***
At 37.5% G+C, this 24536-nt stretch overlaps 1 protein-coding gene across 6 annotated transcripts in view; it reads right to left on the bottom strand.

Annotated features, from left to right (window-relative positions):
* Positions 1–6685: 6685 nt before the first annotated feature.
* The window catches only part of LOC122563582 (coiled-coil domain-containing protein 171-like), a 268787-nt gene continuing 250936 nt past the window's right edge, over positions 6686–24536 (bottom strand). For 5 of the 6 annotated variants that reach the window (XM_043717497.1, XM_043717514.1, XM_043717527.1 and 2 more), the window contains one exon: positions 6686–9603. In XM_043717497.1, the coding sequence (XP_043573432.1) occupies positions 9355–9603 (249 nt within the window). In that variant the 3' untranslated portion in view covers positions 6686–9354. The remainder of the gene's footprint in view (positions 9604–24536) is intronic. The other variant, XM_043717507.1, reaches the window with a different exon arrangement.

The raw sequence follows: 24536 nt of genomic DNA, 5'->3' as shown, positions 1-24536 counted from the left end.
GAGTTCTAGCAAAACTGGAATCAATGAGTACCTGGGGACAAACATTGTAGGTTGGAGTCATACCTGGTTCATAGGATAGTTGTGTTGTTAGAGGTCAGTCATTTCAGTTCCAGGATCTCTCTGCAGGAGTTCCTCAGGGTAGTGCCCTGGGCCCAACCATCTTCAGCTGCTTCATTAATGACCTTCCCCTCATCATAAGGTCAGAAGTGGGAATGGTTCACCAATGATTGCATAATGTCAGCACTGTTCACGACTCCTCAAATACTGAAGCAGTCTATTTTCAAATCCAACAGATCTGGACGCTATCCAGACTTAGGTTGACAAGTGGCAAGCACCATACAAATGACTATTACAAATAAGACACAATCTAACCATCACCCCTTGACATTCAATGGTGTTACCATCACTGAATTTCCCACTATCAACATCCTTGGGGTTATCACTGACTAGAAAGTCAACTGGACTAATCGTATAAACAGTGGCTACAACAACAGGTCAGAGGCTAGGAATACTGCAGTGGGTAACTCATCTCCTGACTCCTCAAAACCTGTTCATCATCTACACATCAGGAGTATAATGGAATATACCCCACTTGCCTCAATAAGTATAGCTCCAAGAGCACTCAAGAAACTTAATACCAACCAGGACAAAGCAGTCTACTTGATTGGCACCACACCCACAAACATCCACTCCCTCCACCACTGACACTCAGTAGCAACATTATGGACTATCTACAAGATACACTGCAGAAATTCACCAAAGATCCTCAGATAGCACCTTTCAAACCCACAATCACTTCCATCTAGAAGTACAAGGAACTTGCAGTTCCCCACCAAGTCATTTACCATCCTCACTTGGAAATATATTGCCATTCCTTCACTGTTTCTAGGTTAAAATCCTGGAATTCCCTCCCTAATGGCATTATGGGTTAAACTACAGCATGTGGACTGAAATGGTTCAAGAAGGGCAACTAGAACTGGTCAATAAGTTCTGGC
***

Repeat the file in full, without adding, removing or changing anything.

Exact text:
At 37.5% G+C, this 24536-nt stretch overlaps 1 protein-coding gene across 6 annotated transcripts in view; it reads right to left on the bottom strand.

Annotated features, from left to right (window-relative positions):
* Positions 1–6685: 6685 nt before the first annotated feature.
* The window catches only part of LOC122563582 (coiled-coil domain-containing protein 171-like), a 268787-nt gene continuing 250936 nt past the window's right edge, over positions 6686–24536 (bottom strand). For 5 of the 6 annotated variants that reach the window (XM_043717497.1, XM_043717514.1, XM_043717527.1 and 2 more), the window contains one exon: positions 6686–9603. In XM_043717497.1, the coding sequence (XP_043573432.1) occupies positions 9355–9603 (249 nt within the window). In that variant the 3' untranslated portion in view covers positions 6686–9354. The remainder of the gene's footprint in view (positions 9604–24536) is intronic. The other variant, XM_043717507.1, reaches the window with a different exon arrangement.

The raw sequence follows: 24536 nt of genomic DNA, 5'->3' as shown, positions 1-24536 counted from the left end.
GAGTTCTAGCAAAACTGGAATCAATGAGTACCTGGGGACAAACATTGTAGGTTGGAGTCATACCTGGTTCATAGGATAGTTGTGTTGTTAGAGGTCAGTCATTTCAGTTCCAGGATCTCTCTGCAGGAGTTCCTCAGGGTAGTGCCCTGGGCCCAACCATCTTCAGCTGCTTCATTAATGACCTTCCCCTCATCATAAGGTCAGAAGTGGGAATGGTTCACCAATGATTGCATAATGTCAGCACTGTTCACGACTCCTCAAATACTGAAGCAGTCTATTTTCAAATCCAACAGATCTGGACGCTATCCAGACTTAGGTTGACAAGTGGCAAGCACCATACAAATGACTATTACAAATAAGACACAATCTAACCATCACCCCTTGACATTCAATGGTGTTACCATCACTGAATTTCCCACTATCAACATCCTTGGGGTTATCACTGACTAGAAAGTCAACTGGACTAATCGTATAAACAGTGGCTACAACAACAGGTCAGAGGCTAGGAATACTGCAGTGGGTAACTCATCTCCTGACTCCTCAAAACCTGTTCATCATCTACACATCAGGAGTATAATGGAATATACCCCACTTGCCTCAATAAGTATAGCTCCAAGAGCACTCAAGAAACTTAATACCAACCAGGACAAAGCAGTCTACTTGATTGGCACCACACCCACAAACATCCACTCCCTCCACCACTGACACTCAGTAGCAACATTATGGACTATCTACAAGATACACTGCAGAAATTCACCAAAGATCCTCAGATAGCACCTTTCAAACCCACAATCACTTCCATCTAGAAGTACAAGGAACTTGCAGTTCCCCACCAAGTCATTTACCATCCTCACTTGGAAATATATTGCCATTCCTTCACTGTTTCTAGGTTAAAATCCTGGAATTCCCTCCCTAATGGCATTATGGGTTAAACTACAGCATGTGGACTGAAATGGTTCAAGAAGGGCAACTAGAACTGGTCAATAAGTTCTGGC